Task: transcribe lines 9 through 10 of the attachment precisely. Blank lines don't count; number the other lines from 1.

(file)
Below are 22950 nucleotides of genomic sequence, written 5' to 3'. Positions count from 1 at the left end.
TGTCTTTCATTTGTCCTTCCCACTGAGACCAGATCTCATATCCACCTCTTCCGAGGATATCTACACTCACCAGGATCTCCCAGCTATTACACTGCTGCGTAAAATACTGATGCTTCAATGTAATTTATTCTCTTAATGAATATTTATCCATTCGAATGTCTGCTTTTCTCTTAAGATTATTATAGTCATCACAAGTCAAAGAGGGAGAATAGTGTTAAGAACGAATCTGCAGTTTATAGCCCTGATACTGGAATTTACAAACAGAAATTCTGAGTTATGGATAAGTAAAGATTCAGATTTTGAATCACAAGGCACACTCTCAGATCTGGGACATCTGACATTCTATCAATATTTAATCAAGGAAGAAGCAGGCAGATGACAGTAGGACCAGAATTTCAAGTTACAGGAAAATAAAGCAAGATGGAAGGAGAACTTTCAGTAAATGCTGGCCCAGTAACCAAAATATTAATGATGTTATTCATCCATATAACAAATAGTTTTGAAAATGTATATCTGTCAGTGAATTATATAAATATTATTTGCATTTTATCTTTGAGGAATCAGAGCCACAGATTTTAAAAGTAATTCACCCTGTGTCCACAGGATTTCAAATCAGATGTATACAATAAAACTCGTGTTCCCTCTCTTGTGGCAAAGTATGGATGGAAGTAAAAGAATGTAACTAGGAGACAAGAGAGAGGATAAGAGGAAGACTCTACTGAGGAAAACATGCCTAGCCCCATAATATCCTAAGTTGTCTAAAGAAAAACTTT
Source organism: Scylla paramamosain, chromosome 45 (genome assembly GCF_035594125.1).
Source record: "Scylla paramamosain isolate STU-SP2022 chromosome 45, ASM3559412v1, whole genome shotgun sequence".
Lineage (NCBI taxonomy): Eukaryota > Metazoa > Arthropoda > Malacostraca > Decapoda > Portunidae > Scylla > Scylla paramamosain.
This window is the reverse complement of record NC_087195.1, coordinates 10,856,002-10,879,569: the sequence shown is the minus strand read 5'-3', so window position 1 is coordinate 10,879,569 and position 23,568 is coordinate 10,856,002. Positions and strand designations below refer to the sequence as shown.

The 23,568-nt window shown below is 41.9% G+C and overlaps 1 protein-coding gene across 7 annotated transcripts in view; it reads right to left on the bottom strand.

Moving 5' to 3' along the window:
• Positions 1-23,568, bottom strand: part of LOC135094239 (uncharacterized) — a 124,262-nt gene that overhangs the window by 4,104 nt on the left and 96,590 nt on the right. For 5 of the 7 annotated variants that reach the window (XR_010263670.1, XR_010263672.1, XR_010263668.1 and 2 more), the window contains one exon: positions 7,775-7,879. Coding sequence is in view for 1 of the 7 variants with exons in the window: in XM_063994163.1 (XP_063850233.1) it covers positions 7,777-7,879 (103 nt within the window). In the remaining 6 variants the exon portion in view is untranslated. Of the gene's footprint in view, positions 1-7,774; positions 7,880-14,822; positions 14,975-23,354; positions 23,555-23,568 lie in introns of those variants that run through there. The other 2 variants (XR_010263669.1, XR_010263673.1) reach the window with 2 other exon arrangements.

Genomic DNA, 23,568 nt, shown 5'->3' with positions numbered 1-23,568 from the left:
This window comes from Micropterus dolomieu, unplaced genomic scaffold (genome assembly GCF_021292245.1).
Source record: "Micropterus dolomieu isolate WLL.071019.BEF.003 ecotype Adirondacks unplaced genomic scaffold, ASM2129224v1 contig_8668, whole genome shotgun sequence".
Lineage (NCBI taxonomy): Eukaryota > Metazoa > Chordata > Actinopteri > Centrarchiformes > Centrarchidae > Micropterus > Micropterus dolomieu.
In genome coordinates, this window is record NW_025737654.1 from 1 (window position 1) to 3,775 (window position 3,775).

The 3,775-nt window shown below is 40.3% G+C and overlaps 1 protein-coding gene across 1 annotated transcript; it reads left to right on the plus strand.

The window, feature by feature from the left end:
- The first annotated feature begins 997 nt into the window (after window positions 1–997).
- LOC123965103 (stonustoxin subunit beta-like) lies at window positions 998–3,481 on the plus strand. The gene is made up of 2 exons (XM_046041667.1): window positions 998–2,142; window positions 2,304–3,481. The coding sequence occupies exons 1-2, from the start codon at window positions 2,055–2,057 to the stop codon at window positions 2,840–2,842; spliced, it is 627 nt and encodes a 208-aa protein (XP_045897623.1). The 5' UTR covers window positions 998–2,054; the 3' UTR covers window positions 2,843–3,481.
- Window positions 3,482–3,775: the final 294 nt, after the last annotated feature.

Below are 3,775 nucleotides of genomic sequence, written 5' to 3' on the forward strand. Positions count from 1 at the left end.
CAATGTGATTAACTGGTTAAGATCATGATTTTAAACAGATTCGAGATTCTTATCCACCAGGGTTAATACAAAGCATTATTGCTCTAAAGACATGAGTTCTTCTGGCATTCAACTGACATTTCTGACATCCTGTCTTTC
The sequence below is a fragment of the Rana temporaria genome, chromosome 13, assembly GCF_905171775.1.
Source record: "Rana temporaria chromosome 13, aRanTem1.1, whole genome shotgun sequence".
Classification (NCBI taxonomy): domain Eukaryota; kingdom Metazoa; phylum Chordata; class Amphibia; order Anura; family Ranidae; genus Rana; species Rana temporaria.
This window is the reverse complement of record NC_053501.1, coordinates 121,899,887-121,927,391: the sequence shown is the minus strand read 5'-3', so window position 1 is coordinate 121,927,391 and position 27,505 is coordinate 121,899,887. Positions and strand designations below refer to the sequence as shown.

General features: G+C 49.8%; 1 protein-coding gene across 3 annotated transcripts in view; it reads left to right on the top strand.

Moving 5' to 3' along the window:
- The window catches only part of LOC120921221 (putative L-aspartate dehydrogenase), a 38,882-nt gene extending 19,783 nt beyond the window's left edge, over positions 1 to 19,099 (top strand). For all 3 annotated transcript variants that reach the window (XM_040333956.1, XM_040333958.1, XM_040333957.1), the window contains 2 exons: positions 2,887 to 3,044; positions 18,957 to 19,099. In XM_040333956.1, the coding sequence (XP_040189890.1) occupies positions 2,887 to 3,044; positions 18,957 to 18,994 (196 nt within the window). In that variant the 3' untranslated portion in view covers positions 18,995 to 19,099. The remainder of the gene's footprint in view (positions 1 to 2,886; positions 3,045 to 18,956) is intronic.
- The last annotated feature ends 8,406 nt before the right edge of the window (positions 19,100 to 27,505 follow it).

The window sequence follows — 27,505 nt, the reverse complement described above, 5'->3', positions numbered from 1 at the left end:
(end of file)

• Positions 1-23,568, bottom strand: part of LOC135094239 (uncharacterized) — a 124,262-nt gene that overhangs the window by 4,104 nt on the left and 96,590 nt on the right. For 5 of the 7 annotated variants that reach the window (XR_010263670.1, XR_010263672.1, XR_010263668.1 and 2 more), the window contains one exon: positions 7,775-7,879. Coding sequence is in view for 1 of the 7 variants with exons in the window: in XM_063994163.1 (XP_063850233.1) it covers positions 7,777-7,879 (103 nt within the window). In the remaining 6 variants the exon portion in view is untranslated. Of the gene's footprint in view, positions 1-7,774; positions 7,880-14,822; positions 14,975-23,354; positions 23,555-23,568 lie in introns of those variants that run through there. The other 2 variants (XR_010263669.1, XR_010263673.1) reach the window with 2 other exon arrangements.

Genomic DNA, 23,568 nt, shown 5'->3' with positions numbered 1-23,568 from the left: